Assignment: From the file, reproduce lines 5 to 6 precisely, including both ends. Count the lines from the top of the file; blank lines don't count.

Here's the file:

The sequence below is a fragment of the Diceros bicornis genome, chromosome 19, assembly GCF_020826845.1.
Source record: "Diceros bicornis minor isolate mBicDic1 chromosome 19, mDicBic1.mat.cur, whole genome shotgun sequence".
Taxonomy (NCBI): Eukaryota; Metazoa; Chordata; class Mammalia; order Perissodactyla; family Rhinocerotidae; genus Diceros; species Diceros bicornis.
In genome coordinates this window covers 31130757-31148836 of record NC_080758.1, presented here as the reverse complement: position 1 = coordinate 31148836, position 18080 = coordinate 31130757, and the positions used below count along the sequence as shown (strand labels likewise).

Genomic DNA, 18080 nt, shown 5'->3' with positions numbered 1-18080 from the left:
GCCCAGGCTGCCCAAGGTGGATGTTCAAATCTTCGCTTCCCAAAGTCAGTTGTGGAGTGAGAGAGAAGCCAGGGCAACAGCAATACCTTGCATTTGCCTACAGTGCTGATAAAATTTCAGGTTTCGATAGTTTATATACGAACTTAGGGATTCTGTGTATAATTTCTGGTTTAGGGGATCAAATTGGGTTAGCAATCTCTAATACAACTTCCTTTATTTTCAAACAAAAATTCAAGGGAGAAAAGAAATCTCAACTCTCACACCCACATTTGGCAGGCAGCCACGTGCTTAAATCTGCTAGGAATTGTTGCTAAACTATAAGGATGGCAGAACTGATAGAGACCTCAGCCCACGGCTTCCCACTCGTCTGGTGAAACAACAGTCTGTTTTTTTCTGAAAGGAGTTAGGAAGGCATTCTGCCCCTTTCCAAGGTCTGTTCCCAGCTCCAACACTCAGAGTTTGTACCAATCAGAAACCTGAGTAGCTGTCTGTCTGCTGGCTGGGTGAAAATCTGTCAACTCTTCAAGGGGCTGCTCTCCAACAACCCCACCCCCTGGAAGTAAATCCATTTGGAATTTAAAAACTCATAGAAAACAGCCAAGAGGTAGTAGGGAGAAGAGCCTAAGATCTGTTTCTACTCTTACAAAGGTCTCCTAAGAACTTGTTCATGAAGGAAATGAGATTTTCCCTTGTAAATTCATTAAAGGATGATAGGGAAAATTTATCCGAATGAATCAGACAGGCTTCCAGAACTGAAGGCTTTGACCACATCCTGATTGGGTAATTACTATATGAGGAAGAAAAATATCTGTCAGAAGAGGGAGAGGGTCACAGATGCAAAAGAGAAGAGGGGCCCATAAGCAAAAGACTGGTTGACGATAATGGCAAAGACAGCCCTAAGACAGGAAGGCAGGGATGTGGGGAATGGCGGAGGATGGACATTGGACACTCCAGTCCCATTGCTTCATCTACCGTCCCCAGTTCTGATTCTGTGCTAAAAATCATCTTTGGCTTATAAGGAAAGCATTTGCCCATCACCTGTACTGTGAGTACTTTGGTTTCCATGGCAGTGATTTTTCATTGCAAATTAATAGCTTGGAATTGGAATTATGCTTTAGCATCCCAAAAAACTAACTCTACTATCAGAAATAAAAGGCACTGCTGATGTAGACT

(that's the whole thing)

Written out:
Genomic DNA, 18080 nt, shown 5'->3' with positions numbered 1-18080 from the left:
GCCCAGGCTGCCCAAGGTGGATGTTCAAATCTTCGCTTCCCAAAGTCAGTTGTGGAGTGAGAGAGAAGCCAGGGCAACAGCAATACCTTGCATTTGCCTACAGTGCTGATAAAATTTCAGGTTTCGATAGTTTATATACGAACTTAGGGATTCTGTGTATAATTTCTGGTTTAGGGGATCAAATTGGGTTAGCAATCTCTAATACAACTTCCTTTATTTTCAAACAAAAATTCAAGGGAGAAAAGAAATCTCAACTCTCACACCCACATTTGGCAGGCAGCCACGTGCTTAAATCTGCTAGGAATTGTTGCTAAACTATAAGGATGGCAGAACTGATAGAGACCTCAGCCCACGGCTTCCCACTCGTCTGGTGAAACAACAGTCTGTTTTTTTCTGAAAGGAGTTAGGAAGGCATTCTGCCCCTTTCCAAGGTCTGTTCCCAGCTCCAACACTCAGAGTTTGTACCAATCAGAAACCTGAGTAGCTGTCTGTCTGCTGGCTGGGTGAAAATCTGTCAACTCTTCAAGGGGCTGCTCTCCAACAACCCCACCCCCTGGAAGTAAATCCATTTGGAATTTAAAAACTCATAGAAAACAGCCAAGAGGTAGTAGGGAGAAGAGCCTAAGATCTGTTTCTACTCTTACAAAGGTCTCCTAAGAACTTGTTCATGAAGGAAATGAGATTTTCCCTTGTAAATTCATTAAAGGATGATAGGGAAAATTTATCCGAATGAATCAGACAGGCTTCCAGAACTGAAGGCTTTGACCACATCCTGATTGGGTAATTACTATATGAGGAAGAAAAATATCTGTCAGAAGAGGGAGAGGGTCACAGATGCAAAAGAGAAGAGGGGCCCATAAGCAAAAGACTGGTTGACGATAATGGCAAAGACAGCCCTAAGACAGGAAGGCAGGGATGTGGGGAATGGCGGAGGATGGACATTGGACACTCCAGTCCCATTGCTTCATCTACCGTCCCCAGTTCTGATTCTGTGCTAAAAATCATCTTTGGCTTATAAGGAAAGCATTTGCCCATCACCTGTACTGTGAGTACTTTGGTTTCCATGGCAGTGATTTTTCATTGCAAATTAATAGCTTGGAATTGGAATTATGCTTTAGCATCCCAAAAAACTAACTCTACTATCAGAAATAAAAGGCACTGCTGATGTAGACT